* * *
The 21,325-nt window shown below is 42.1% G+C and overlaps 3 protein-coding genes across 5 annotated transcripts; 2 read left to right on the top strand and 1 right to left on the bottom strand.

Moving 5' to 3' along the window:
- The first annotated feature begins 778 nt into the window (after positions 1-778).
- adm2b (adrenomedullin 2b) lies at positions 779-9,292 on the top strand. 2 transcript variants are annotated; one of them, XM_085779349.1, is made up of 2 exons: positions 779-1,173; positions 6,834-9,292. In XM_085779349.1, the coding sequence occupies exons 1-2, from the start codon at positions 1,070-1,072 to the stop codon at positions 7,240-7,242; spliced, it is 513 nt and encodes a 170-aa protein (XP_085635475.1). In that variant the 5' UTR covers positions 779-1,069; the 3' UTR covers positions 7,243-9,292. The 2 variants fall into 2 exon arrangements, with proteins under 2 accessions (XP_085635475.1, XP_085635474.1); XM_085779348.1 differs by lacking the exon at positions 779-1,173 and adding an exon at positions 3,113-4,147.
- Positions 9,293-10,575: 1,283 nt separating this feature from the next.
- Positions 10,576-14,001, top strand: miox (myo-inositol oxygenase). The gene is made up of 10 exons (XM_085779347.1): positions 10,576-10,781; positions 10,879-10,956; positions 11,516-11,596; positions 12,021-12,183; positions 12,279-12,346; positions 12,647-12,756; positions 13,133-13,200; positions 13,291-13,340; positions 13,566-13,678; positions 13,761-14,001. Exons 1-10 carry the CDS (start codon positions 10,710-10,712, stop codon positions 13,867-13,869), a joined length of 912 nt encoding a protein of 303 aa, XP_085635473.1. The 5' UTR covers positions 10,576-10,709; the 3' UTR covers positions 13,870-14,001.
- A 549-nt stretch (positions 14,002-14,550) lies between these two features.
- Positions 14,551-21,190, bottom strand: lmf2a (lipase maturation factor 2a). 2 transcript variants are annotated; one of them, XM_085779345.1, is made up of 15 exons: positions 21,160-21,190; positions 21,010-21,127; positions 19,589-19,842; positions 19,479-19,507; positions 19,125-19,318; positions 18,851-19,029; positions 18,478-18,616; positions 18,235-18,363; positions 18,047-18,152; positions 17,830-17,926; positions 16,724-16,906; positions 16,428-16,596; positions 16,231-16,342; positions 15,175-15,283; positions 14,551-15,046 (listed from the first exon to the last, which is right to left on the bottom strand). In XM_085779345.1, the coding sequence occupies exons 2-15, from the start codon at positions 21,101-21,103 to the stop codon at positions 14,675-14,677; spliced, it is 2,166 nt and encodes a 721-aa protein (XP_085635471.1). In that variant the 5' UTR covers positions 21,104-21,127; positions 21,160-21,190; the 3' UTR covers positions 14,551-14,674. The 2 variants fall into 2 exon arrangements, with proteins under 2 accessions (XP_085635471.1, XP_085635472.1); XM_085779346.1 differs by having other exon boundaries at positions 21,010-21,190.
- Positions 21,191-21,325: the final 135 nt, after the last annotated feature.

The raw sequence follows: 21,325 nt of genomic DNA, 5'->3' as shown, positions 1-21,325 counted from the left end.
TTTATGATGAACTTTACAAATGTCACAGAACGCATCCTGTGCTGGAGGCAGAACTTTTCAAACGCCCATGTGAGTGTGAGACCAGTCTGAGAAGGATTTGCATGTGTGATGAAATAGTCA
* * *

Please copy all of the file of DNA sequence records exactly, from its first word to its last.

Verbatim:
The 21,325-nt window shown below is 42.1% G+C and overlaps 3 protein-coding genes across 5 annotated transcripts; 2 read left to right on the top strand and 1 right to left on the bottom strand.

Moving 5' to 3' along the window:
- The first annotated feature begins 778 nt into the window (after positions 1-778).
- adm2b (adrenomedullin 2b) lies at positions 779-9,292 on the top strand. 2 transcript variants are annotated; one of them, XM_085779349.1, is made up of 2 exons: positions 779-1,173; positions 6,834-9,292. In XM_085779349.1, the coding sequence occupies exons 1-2, from the start codon at positions 1,070-1,072 to the stop codon at positions 7,240-7,242; spliced, it is 513 nt and encodes a 170-aa protein (XP_085635475.1). In that variant the 5' UTR covers positions 779-1,069; the 3' UTR covers positions 7,243-9,292. The 2 variants fall into 2 exon arrangements, with proteins under 2 accessions (XP_085635475.1, XP_085635474.1); XM_085779348.1 differs by lacking the exon at positions 779-1,173 and adding an exon at positions 3,113-4,147.
- Positions 9,293-10,575: 1,283 nt separating this feature from the next.
- Positions 10,576-14,001, top strand: miox (myo-inositol oxygenase). The gene is made up of 10 exons (XM_085779347.1): positions 10,576-10,781; positions 10,879-10,956; positions 11,516-11,596; positions 12,021-12,183; positions 12,279-12,346; positions 12,647-12,756; positions 13,133-13,200; positions 13,291-13,340; positions 13,566-13,678; positions 13,761-14,001. Exons 1-10 carry the CDS (start codon positions 10,710-10,712, stop codon positions 13,867-13,869), a joined length of 912 nt encoding a protein of 303 aa, XP_085635473.1. The 5' UTR covers positions 10,576-10,709; the 3' UTR covers positions 13,870-14,001.
- A 549-nt stretch (positions 14,002-14,550) lies between these two features.
- Positions 14,551-21,190, bottom strand: lmf2a (lipase maturation factor 2a). 2 transcript variants are annotated; one of them, XM_085779345.1, is made up of 15 exons: positions 21,160-21,190; positions 21,010-21,127; positions 19,589-19,842; positions 19,479-19,507; positions 19,125-19,318; positions 18,851-19,029; positions 18,478-18,616; positions 18,235-18,363; positions 18,047-18,152; positions 17,830-17,926; positions 16,724-16,906; positions 16,428-16,596; positions 16,231-16,342; positions 15,175-15,283; positions 14,551-15,046 (listed from the first exon to the last, which is right to left on the bottom strand). In XM_085779345.1, the coding sequence occupies exons 2-15, from the start codon at positions 21,101-21,103 to the stop codon at positions 14,675-14,677; spliced, it is 2,166 nt and encodes a 721-aa protein (XP_085635471.1). In that variant the 5' UTR covers positions 21,104-21,127; positions 21,160-21,190; the 3' UTR covers positions 14,551-14,674. The 2 variants fall into 2 exon arrangements, with proteins under 2 accessions (XP_085635471.1, XP_085635472.1); XM_085779346.1 differs by having other exon boundaries at positions 21,010-21,190.
- Positions 21,191-21,325: the final 135 nt, after the last annotated feature.

The raw sequence follows: 21,325 nt of genomic DNA, 5'->3' as shown, positions 1-21,325 counted from the left end.
TTTATGATGAACTTTACAAATGTCACAGAACGCATCCTGTGCTGGAGGCAGAACTTTTCAAACGCCCATGTGAGTGTGAGACCAGTCTGAGAAGGATTTGCATGTGTGATGAAATAGTCA